Jeremy Jacobs Looks Like a Saint Compared To His Father

Delving into the alleged history of Louie Jacobs.

The April issue of Boston magazine includes my story on how Bruins owner Jeremy Jacobs has all but taken over the town of Wellington, Florida. For years, Jacobs has presided over the clubby equestrian scene there, fighting to keep the community just the way he wanted it. But when a Boston entrepreneur named Mark Bellissimo rode into town, the two clashed immediately, setting off a huge feud that threatens to consume the town. Jacobs has spent hundreds of thousands of dollars on local political campaigns in hopes of electing Wellington town councilors favorable to his views. Bitter fighting and chaos has ensued.

Jacobs has never been particularly popular among Bruins fans—really, all sports fans—and judging by the reaction to my story on Twitter, that remains true.

It might surprise fans to learn, then, that compared to what his father, Louie, is alleged to have done, Jeremy Jacobs is a saint. Louie was the original founder of the company that became Delaware North, the vast conglomerate that’s the source of the Jacobs family wealth. He started it as a concessions business with his brother in 1915, originally calling it Jacobs Brothers and then Sportsservice and then Emprise. Over time, Louie Jacobs began to be known as a sort of godfather of the sports industry, happy to help bail out struggling owners in need (after all, you can only sell hot dogs if the stadium’s open). As Sports Illustrated put it in a lengthy 1972 exposé on the company, “Jeremy Jacobs, the youngest son and heir apparent, learned at his father’s feet.”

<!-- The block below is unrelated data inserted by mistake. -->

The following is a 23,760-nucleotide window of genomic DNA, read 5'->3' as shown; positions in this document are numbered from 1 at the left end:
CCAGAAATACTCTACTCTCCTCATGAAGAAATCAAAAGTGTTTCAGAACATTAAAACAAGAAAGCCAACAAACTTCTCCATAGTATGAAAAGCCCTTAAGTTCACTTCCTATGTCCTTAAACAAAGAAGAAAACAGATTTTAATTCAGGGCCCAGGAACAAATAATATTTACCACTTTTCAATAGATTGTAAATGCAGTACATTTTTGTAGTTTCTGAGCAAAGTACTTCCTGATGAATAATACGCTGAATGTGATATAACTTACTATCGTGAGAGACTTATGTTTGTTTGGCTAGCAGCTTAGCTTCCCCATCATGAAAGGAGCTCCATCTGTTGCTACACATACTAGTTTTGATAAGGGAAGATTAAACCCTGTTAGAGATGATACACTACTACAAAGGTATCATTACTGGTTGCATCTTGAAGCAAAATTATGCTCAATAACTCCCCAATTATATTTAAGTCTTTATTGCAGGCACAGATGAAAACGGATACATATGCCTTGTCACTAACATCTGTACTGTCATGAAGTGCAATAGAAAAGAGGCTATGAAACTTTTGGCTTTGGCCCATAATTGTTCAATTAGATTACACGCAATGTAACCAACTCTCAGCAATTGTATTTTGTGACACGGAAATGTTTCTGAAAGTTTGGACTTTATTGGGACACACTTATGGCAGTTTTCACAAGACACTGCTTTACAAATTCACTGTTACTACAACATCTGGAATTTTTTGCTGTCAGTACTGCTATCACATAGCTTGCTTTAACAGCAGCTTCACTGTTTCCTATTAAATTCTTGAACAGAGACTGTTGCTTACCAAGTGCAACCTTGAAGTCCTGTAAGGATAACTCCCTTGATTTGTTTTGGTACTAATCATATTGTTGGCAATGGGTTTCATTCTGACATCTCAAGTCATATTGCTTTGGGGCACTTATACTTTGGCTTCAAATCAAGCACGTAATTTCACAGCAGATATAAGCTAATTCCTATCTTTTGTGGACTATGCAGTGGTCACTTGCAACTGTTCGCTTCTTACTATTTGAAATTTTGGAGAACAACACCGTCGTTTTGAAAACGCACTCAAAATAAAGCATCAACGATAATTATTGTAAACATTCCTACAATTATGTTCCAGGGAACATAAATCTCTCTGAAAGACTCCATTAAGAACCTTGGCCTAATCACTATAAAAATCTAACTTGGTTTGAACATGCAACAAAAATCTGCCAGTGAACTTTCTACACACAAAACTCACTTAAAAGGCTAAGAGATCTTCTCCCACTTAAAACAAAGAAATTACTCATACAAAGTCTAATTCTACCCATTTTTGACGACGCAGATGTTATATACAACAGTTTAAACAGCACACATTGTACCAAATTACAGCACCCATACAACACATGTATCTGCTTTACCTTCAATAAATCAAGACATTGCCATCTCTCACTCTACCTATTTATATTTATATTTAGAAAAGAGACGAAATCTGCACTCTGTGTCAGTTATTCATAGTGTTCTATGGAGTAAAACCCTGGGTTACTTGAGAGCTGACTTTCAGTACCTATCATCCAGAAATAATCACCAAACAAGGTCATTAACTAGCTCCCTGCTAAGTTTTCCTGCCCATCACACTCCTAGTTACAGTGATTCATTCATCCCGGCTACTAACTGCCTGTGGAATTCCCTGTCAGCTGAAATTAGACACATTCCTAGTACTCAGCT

When Louie died in 1968, Jeremy took over the company at just 28-years-old. The company that Jacobs took over, though, was alleged to have a seedy underside. That SI story was titled, “Look What Louie Wrought,” and carried this sub-headline: “In Washington, a congressional committee is conducting hearings into the involvement of organized crime in sport. The name most heard is not that of a mobster, but a corporation—Emprise—whose sports investments may exceed those of any company in the world. Here is Emprise—from the beginning to today.” Picking up the story after Louie’s death, the piece read:

That was the winter of 1968. Now it is the spring of 1972, and the Jacobses of Buffalo have not been called angels for quite some time. In the past two years they have, in fact, been called almost everything else. The old man’s empire, so carefully constructed behind the veil afforded a totally owned “family business,” has been under virtual siege since March 4, 1970 when an Arizona Congressman in cowboy boots named Sam Steiger read into the Congressional Record a speech he called, “Emprise: A Lesson in Corporate Calumny.” Steiger charged that Emprise was riddled with corruption, that it exerted its corruptive influence to gain concession advantages, hidden control and sometimes overt control of sports franchises throughout the country and, most damning of all, that it worked its will hand-in-hand with organized crime.

Although in some cases Steiger was reaching—and overreaching—he named names. He read into the Congressional Record the identity of underworld characters he said had come within the widening circle of Emprise’s business dealings over the years: Sam Tucker of River Downs Raceway in Ohio, a member of the “Purple Gang”; Moe Dalitz of Cleveland, identified by the Kefauver Committee years ago as a leading hoodlum; Raymond Patriarca, head of the New England Mafia; Big Bill Lias (now deceased) of Wheeling Downs racetrack and Shenandoah Downs in West Virginia, a man whom the U.S. Immigration Department once tried to deport as an undesirable alien. Steiger cited Emprise’s 12% interest in Hazel Park, outside Detroit, as a flagrant example of its dealings with the Mafia. He pointed out that the board of directors at Hazel Park included Anthony J. Zerilli, president; Giacomo (Jack) W. Tocco, executive vice-president; and, until July 25, 1969, Dominic P. (Fats) Corrado. The three—Zerilli, Tocco and Corrado—had been identified by the McClellan Committee as members of the Detroit Mafia, he said.

Though some have questioned his practices, there’s little doubt that, over the years, Jeremy Jacobs has cleaned up Delaware North—nobody’s accusing the company of mob ties today. Louie Jacobs was obviously a man accustomed to getting his way, though. As we see today in Wellington, so is his son.